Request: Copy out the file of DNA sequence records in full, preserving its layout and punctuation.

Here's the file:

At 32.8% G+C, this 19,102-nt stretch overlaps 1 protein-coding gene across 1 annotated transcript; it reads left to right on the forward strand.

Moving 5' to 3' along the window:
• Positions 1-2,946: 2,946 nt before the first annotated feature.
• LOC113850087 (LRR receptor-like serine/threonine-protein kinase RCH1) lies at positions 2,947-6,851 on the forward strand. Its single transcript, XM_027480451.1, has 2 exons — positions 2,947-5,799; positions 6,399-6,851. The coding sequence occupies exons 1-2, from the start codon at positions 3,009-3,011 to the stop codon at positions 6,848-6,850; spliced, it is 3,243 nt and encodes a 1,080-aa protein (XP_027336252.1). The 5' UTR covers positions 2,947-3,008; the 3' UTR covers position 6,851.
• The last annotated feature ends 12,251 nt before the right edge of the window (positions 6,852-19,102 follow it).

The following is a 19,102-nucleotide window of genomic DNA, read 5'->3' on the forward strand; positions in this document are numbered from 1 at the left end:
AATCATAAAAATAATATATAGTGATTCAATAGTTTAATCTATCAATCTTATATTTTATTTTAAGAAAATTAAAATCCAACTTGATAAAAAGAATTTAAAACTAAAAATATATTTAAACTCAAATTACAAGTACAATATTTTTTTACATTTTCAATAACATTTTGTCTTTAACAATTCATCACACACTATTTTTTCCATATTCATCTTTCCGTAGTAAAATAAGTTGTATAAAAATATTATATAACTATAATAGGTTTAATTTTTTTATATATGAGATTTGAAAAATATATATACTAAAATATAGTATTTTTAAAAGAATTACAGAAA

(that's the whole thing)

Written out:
At 32.8% G+C, this 19,102-nt stretch overlaps 1 protein-coding gene across 1 annotated transcript; it reads left to right on the forward strand.

Moving 5' to 3' along the window:
• Positions 1-2,946: 2,946 nt before the first annotated feature.
• LOC113850087 (LRR receptor-like serine/threonine-protein kinase RCH1) lies at positions 2,947-6,851 on the forward strand. Its single transcript, XM_027480451.1, has 2 exons — positions 2,947-5,799; positions 6,399-6,851. The coding sequence occupies exons 1-2, from the start codon at positions 3,009-3,011 to the stop codon at positions 6,848-6,850; spliced, it is 3,243 nt and encodes a 1,080-aa protein (XP_027336252.1). The 5' UTR covers positions 2,947-3,008; the 3' UTR covers position 6,851.
• The last annotated feature ends 12,251 nt before the right edge of the window (positions 6,852-19,102 follow it).

The following is a 19,102-nucleotide window of genomic DNA, read 5'->3' on the forward strand; positions in this document are numbered from 1 at the left end:
AATCATAAAAATAATATATAGTGATTCAATAGTTTAATCTATCAATCTTATATTTTATTTTAAGAAAATTAAAATCCAACTTGATAAAAAGAATTTAAAACTAAAAATATATTTAAACTCAAATTACAAGTACAATATTTTTTTACATTTTCAATAACATTTTGTCTTTAACAATTCATCACACACTATTTTTTCCATATTCATCTTTCCGTAGTAAAATAAGTTGTATAAAAATATTATATAACTATAATAGGTTTAATTTTTTTATATATGAGATTTGAAAAATATATATACTAAAATATAGTATTTTTAAAAGAATTACAGAAA